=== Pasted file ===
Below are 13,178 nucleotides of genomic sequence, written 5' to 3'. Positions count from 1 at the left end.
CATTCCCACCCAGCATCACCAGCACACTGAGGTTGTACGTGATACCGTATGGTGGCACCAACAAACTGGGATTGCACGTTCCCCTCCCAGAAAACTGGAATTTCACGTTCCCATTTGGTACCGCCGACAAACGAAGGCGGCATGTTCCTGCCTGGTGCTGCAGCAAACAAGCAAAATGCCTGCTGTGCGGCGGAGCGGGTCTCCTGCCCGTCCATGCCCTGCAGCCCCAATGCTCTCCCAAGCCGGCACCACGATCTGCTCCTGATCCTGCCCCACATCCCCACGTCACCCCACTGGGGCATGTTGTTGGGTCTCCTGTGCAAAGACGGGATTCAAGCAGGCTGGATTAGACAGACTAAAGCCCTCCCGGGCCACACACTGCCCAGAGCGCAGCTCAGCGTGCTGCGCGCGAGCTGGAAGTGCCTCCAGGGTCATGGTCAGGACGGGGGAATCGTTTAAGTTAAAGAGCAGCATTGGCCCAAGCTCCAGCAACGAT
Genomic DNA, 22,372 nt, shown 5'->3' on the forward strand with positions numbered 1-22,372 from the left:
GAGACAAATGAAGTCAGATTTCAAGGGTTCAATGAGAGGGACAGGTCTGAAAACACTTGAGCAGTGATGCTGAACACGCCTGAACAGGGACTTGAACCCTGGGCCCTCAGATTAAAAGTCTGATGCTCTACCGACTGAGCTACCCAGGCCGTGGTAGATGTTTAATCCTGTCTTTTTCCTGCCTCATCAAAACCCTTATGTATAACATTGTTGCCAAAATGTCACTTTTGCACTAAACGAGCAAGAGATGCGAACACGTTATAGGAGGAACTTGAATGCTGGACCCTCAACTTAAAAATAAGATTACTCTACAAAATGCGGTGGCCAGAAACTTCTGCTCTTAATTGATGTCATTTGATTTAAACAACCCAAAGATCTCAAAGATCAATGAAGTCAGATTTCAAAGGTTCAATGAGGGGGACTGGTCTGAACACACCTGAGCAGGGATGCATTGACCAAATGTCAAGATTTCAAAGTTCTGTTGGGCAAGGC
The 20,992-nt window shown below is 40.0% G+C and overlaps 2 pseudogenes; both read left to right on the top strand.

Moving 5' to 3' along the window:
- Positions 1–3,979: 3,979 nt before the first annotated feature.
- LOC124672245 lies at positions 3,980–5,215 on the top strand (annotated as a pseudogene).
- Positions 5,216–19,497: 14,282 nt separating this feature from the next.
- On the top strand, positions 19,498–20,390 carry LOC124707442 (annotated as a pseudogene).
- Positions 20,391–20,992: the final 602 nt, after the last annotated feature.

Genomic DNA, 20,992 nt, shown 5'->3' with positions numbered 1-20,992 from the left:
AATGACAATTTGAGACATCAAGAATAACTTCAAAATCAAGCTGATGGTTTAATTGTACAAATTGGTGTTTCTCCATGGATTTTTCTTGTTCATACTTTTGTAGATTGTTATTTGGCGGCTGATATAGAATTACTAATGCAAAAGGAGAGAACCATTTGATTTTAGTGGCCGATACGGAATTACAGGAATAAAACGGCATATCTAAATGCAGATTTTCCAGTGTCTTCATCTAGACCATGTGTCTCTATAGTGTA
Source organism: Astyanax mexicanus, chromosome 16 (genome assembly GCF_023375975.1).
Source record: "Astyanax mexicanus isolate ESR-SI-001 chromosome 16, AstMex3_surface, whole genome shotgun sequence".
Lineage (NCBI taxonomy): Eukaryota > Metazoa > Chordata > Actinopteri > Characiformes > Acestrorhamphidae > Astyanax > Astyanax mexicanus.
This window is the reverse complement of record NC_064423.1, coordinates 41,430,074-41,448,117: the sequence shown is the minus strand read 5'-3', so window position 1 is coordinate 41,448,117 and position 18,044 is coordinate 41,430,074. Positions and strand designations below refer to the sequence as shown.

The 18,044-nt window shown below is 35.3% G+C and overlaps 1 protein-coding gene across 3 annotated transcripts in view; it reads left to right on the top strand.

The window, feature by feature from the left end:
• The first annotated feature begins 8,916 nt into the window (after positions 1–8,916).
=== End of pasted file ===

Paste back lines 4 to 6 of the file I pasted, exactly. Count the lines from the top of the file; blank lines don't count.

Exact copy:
GAGACAAATGAAGTCAGATTTCAAGGGTTCAATGAGAGGGACAGGTCTGAAAACACTTGAGCAGTGATGCTGAACACGCCTGAACAGGGACTTGAACCCTGGGCCCTCAGATTAAAAGTCTGATGCTCTACCGACTGAGCTACCCAGGCCGTGGTAGATGTTTAATCCTGTCTTTTTCCTGCCTCATCAAAACCCTTATGTATAACATTGTTGCCAAAATGTCACTTTTGCACTAAACGAGCAAGAGATGCGAACACGTTATAGGAGGAACTTGAATGCTGGACCCTCAACTTAAAAATAAGATTACTCTACAAAATGCGGTGGCCAGAAACTTCTGCTCTTAATTGATGTCATTTGATTTAAACAACCCAAAGATCTCAAAGATCAATGAAGTCAGATTTCAAAGGTTCAATGAGGGGGACTGGTCTGAACACACCTGAGCAGGGATGCATTGACCAAATGTCAAGATTTCAAAGTTCTGTTGGGCAAGGC
The 20,992-nt window shown below is 40.0% G+C and overlaps 2 pseudogenes; both read left to right on the top strand.

Moving 5' to 3' along the window: